Feel free to disagree. Just don't rip me to shreds in the comments section because I'm a man -- I'm only regurgitating the findings of this study that says giving birth may not actually be as painful as women claim. Whoa!

Researchers asked 320 women to rate the level of their pain (using a 100 point scale) every 20 minutes during labor. The same moms were then asked to evaluate their labor pain two days after giving birth, and again two months later.

The researches found that the majority of participants rated their pain higher after-the-fact than they did while they were in labor -- their recollection of pain during childbirth averaged higher than their actual pain measurements during the birth process.

The study says humans tend to remember experiences based on "peak point" and "end point" memories. It's a process known as "peak-end bias," and researchers concluded that the bias can be applied to pain recollection during childbirth.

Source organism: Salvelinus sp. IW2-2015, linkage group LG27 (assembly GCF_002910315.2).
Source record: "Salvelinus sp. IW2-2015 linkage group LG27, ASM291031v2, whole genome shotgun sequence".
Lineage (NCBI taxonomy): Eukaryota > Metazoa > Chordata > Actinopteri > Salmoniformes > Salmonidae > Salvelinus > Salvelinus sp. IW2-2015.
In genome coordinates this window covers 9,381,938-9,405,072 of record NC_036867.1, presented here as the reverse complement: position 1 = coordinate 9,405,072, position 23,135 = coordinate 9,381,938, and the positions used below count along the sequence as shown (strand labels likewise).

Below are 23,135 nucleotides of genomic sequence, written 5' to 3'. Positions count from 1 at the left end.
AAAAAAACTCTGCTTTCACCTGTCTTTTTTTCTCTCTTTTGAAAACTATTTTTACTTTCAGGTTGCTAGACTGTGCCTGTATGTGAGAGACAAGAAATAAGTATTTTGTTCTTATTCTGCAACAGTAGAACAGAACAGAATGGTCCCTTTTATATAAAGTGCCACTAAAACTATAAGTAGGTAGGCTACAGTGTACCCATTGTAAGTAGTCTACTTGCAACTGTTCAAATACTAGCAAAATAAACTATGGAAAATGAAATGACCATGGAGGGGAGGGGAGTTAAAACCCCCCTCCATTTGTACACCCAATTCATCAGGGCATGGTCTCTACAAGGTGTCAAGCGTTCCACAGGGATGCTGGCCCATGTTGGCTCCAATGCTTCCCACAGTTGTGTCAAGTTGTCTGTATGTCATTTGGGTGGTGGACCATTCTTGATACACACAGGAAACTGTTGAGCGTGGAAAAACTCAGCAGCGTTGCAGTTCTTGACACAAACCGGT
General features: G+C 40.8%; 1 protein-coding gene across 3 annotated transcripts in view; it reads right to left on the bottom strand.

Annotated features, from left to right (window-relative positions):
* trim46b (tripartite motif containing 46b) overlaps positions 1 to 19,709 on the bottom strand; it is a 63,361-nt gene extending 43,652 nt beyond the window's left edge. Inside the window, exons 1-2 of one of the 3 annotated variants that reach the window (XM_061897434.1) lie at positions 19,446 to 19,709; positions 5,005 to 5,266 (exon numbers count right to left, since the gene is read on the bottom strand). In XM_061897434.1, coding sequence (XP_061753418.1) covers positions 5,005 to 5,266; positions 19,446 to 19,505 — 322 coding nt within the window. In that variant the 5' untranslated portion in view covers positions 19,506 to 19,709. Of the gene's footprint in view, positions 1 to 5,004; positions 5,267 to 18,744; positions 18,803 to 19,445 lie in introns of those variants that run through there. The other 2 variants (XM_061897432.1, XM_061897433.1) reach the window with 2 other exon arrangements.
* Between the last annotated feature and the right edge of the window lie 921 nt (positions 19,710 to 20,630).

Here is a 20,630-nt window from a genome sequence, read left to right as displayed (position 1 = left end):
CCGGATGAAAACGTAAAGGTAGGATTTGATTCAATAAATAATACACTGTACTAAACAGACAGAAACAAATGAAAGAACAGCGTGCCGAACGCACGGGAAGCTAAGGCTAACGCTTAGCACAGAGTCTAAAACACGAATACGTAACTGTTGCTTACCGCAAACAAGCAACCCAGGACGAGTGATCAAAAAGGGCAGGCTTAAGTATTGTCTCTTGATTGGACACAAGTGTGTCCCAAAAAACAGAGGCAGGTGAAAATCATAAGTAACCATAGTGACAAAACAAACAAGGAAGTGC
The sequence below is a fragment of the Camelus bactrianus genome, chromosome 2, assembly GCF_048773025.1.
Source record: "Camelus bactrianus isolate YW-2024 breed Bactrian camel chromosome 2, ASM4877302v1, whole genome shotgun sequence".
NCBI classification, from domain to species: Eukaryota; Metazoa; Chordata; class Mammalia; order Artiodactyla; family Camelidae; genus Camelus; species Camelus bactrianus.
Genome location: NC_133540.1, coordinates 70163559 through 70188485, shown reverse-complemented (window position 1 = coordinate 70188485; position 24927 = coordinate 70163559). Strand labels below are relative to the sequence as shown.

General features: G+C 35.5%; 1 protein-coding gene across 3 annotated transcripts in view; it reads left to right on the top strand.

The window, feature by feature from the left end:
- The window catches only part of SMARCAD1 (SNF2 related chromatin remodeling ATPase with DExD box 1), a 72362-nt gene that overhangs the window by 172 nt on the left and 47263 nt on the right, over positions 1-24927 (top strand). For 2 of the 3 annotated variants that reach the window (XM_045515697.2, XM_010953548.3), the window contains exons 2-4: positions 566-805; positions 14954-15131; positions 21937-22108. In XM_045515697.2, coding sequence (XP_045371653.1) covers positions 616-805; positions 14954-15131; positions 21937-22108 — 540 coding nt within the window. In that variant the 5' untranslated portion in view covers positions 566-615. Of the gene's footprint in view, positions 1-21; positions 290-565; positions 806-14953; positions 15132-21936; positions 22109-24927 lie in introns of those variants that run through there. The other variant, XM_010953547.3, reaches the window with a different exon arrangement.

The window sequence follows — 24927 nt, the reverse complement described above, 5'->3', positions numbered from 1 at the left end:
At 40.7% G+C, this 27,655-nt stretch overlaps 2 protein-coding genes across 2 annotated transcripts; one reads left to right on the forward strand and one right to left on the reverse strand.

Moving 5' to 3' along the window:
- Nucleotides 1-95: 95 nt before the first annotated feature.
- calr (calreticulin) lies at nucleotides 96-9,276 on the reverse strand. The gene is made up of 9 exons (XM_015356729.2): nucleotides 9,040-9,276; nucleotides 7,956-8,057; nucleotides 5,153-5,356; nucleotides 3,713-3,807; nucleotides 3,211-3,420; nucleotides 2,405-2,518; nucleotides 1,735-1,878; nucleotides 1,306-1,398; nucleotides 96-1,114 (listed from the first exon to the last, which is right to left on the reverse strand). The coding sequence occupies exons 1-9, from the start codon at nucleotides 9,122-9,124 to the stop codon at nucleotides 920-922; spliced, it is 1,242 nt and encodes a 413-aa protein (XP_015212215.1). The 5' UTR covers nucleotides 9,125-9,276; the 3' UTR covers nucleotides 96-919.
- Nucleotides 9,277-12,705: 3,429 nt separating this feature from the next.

The study, which was actually conducted to determine if epidurals are helpful to moms, claims that women who have an epidural tend to feel less pain during the final stages of childbirth, and therefore tend to remember the experience more favorably when asked to describe their pain levels in the days and months following labor.

"In practical terms, these results suggest that epidural analgesia is not only beneficial during childbirth itself but also effective in modulating memory of it," the researchers write.

Don't shoot the messenger! And besides, I decided to share this study with you because it gave me the perfect excuse to show you pictures of our beautiful little granddaughter, Charleigh! :)

 

 

- George McIntyre
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